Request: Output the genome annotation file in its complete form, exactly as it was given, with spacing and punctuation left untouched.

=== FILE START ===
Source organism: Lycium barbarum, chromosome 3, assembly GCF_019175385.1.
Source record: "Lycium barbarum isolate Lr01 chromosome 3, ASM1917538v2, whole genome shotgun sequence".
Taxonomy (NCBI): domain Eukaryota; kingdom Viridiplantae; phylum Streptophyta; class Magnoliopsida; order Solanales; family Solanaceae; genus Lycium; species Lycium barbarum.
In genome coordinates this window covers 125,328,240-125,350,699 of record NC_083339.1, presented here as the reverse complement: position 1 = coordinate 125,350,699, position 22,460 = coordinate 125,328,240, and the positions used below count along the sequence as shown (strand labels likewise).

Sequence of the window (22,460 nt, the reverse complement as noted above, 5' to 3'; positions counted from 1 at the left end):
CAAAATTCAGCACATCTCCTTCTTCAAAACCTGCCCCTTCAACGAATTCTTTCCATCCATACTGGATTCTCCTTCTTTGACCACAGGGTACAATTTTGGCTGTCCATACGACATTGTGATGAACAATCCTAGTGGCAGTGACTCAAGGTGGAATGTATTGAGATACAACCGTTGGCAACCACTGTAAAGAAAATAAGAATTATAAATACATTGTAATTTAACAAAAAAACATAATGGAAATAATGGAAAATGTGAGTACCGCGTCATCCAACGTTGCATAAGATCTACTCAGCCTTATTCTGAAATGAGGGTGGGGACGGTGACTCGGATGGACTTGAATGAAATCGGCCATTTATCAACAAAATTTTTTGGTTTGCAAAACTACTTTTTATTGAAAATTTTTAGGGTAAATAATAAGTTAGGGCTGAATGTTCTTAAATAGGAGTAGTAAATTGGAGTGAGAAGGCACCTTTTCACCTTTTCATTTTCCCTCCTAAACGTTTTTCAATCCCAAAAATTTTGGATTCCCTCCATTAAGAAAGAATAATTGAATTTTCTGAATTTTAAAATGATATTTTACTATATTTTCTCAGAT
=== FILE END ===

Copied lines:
Source organism: Lycium barbarum, chromosome 3, assembly GCF_019175385.1.
Source record: "Lycium barbarum isolate Lr01 chromosome 3, ASM1917538v2, whole genome shotgun sequence".
Taxonomy (NCBI): domain Eukaryota; kingdom Viridiplantae; phylum Streptophyta; class Magnoliopsida; order Solanales; family Solanaceae; genus Lycium; species Lycium barbarum.
In genome coordinates this window covers 125,328,240-125,350,699 of record NC_083339.1, presented here as the reverse complement: position 1 = coordinate 125,350,699, position 22,460 = coordinate 125,328,240, and the positions used below count along the sequence as shown (strand labels likewise).

Sequence of the window (22,460 nt, the reverse complement as noted above, 5' to 3'; positions counted from 1 at the left end):
CAAAATTCAGCACATCTCCTTCTTCAAAACCTGCCCCTTCAACGAATTCTTTCCATCCATACTGGATTCTCCTTCTTTGACCACAGGGTACAATTTTGGCTGTCCATACGACATTGTGATGAACAATCCTAGTGGCAGTGACTCAAGGTGGAATGTATTGAGATACAACCGTTGGCAACCACTGTAAAGAAAATAAGAATTATAAATACATTGTAATTTAACAAAAAAACATAATGGAAATAATGGAAAATGTGAGTACCGCGTCATCCAACGTTGCATAAGATCTACTCAGCCTTATTCTGAAATGAGGGTGGGGACGGTGACTCGGATGGACTTGAATGAAATCGGCCATTTATCAACAAAATTTTTTGGTTTGCAAAACTACTTTTTATTGAAAATTTTTAGGGTAAATAATAAGTTAGGGCTGAATGTTCTTAAATAGGAGTAGTAAATTGGAGTGAGAAGGCACCTTTTCACCTTTTCATTTTCCCTCCTAAACGTTTTTCAATCCCAAAAATTTTGGATTCCCTCCATTAAGAAAGAATAATTGAATTTTCTGAATTTTAAAATGATATTTTACTATATTTTCTCAGAT